The pictures below are from a Travertine tiled Kitchen floor I was asked to clean recently at a house in Stoke on Trent. The floor was laid about five years ago and always had a matt appearance and never had a shine at all. I went over to look at the floor and was able to use a spare tile they had to show them how shiny I could get the stone. They were really impressed with the result and could now see the potential of their floor, so they booked me in straight away.
Cleaning and Polishing Travertine Tiled Floor
Restoring the shine on a polished stone such as Travertine, Limestone or Marble requires the surface to be stripped back and then buffed, which we did by using a set of burnishing pads. These diamond encrusted pads come in different grades from 400 through to 3000 grit and each one does a different job from scrubbing to polishing. I started with the course red 400 grit pad together with a little water to help lubricate and then carried on with the medium Blue 800, then fine Yellow 1500 grit pad, then very fine Green 3000 grit burnishing pads.
My last task for the day was to give the floor a good rinse to remove any remaining soil and then dried the floor as much as possible using a wet vacuum before leaving the floor to dry off overnight.
Sealing Travertine Tile
On our return the next I applied a single coat of Tile Doctor Colour Grow which is a specially designed stone sealer that brings out the deep colour of the stone. Once this had dried I worked in Tile Doctor Shine powder with a buffing pad to give a really deep and durable finish.
Before leaving I finished the floor off by spray burnishing the floor with an ultra high speed burnishing machine fitted with a white buffing pad.
For the first time in five years the Travertine floor has a deep shine and my customer was really pleased with the outcome.
Putting a Deep Shine on Travertine Tiled Floor in Gloucestershire
Here’s a job I recently completed in the heartland of the English pottery industry, Stoke-on-Trent. In this particular instance I was commissioned by my client to restore the appearance of the Quarry tiled floor in her kitchen which as you can see from the photo below was far from looking it’s best. Quarry tiles are typically a very hard wearing stone, but in high traffic areas like a kitchen, even this type of tile will require regular maintenance.
Cleaning a Quarry tiled floor
My first task, before beginning the restoration, was to remove the kickboards from around the bottom of the kitchen units, to prevent them from being damaged during the process. The next step was to acid wash the tiles using Tile Doctor Grout Clean-Up which was scrubbed into the tiles to remove old grout and plaster that had become stuck to the surface of the tiles at some point in the past. Once this had done its job I rinsed the entire floor with water washing away the excess soiled residue and any trace of acid.
The next step was to give the tiles a good clean using Tile Doctor Pro Clean, which is a high alkaline cleaner suitable for use on a range of natural stone floors. This was left to dwell on the tiles for ten minutes, allowing it time to seep into the stone to get underneath – and lift out – the ingrained dirt. I then agitated the solution with a scrubbing brush to remove the muck from the surface of the tiles. The floor was then given another rinse with water, and this was extracted using a wet vacuum.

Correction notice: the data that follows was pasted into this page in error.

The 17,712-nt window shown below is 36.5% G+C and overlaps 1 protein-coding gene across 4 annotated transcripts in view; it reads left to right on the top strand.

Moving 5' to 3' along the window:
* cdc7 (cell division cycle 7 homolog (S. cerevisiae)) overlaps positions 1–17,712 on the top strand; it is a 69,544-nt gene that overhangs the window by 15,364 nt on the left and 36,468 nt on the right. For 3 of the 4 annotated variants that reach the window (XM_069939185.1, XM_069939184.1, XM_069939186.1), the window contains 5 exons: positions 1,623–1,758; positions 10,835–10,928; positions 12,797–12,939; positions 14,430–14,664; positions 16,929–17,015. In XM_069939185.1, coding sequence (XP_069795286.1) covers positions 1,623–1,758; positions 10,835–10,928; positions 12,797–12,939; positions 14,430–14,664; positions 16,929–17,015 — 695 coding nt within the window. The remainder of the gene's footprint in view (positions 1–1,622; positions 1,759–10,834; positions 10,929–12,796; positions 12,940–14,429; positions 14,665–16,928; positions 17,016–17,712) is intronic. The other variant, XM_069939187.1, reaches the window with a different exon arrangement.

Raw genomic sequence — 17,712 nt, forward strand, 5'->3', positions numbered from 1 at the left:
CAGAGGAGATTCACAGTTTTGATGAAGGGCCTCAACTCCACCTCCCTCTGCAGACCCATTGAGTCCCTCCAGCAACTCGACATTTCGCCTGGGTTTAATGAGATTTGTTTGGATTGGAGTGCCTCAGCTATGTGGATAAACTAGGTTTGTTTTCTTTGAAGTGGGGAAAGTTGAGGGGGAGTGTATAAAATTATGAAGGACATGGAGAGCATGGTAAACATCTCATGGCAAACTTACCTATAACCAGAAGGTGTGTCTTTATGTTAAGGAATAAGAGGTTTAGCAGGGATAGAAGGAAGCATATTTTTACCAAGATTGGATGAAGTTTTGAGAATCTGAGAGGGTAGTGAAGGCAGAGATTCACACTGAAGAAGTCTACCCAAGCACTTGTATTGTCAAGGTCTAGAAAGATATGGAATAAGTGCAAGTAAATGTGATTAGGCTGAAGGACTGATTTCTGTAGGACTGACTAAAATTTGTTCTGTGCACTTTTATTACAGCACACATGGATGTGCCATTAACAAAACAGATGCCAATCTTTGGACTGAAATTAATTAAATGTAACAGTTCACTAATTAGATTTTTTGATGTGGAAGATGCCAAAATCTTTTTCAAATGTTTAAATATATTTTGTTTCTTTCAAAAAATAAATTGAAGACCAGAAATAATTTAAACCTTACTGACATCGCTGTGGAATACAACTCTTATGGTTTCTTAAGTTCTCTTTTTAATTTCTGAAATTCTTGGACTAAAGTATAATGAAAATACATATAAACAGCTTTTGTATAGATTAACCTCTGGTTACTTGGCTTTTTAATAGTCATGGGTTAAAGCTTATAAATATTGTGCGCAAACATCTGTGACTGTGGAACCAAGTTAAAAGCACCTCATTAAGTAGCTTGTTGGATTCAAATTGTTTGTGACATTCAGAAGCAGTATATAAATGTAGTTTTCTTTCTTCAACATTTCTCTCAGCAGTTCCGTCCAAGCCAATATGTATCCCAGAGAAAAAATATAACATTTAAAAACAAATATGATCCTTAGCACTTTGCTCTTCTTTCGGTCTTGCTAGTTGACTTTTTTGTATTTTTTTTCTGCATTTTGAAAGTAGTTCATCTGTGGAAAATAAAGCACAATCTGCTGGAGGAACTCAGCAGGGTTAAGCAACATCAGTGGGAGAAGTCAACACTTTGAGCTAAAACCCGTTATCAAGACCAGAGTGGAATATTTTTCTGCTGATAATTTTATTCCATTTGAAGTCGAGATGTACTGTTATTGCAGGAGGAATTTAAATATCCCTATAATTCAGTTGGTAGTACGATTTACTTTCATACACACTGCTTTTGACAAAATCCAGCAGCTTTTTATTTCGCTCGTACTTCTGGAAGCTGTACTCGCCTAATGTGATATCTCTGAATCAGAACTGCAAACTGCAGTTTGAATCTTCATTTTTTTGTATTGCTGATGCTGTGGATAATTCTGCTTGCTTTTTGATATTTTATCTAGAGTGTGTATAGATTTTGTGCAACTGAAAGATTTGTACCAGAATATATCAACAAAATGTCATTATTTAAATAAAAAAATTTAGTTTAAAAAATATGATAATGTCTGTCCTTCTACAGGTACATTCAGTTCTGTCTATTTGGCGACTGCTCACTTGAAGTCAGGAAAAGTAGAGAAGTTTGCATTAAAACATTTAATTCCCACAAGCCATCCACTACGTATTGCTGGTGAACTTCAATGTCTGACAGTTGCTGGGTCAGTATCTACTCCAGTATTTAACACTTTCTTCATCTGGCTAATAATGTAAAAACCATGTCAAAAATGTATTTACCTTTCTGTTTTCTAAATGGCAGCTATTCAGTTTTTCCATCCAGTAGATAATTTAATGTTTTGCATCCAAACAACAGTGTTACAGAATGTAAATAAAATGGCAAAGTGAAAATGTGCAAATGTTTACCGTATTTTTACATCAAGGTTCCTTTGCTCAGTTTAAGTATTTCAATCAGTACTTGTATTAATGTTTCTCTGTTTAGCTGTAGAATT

Sealing a Quarry tiled floor
I left the floor to dry after cleaning for more than 24 hours, making sure that it would be ready for sealing the next day. Upon my return to the house I checked the floor was dry and then sealed the floor using four coats of Tile Doctor Seal & Go, which provides a robust surface seal and a durable low-sheen finish. The product is suitable for use on internal, unsealed, porous surfaces.
The photographs above bears witness to the massive improvement which has been made to the quarry tiles, which has not only completely transformed the look of the tiles but also the appearance of the kitchen.
Restoring a Quarry tiled kitchen floor in Staffordshire
I’ve seen a few Victorian Tiled floors in my time and I can tell you the condition of this particular floor was one of the worst I’ve seen in a while. The tiles had been covered up with carpet tiles which had been stuck down with a strong adhesive and there was still a fair amount of carpet tile backing that needed removing, grout was also missing in places and I could see a fair amount of work would need to be done to get this floor restored.
Cleaning Victorian Floor Tiles
The first job was to clean what I could of the floor and remove the remaining carpet tile so working in sections I applied Tile Doctor Pro-Clean and scrubbed it into the tiles carefully scraping off the tile backing as I went. There were a lot of tiles to cover so as you can imagine this was quite a painstaking process and I was literally working on one time at a time to get the job done. Once complete the floor was given a thorough rinse to remove any cleaning products and soiled cleaning solution which was then removed using a wet vacuum.
Once the floor was clean it was evident that some tiles were loose and needed resetting and others would need grouting so I set about doing this making sure to use a matching grout.
Sealing Victorian floor Tiles
I left the floor to dry overnight and came back the next day to seal the tiles. Fortunately they had dried overnight so I applied four coats of Tile Doctor Seal & Go. This is an ideal sealer for Victorian tiles as it adds a classic shine to the floor and will provide good protection from stains going forward. I think you will agree the floor has been transformed and now loos amazing, certainly the customer was very happy.
Victorian hallway floor tiles restored in Staffordshire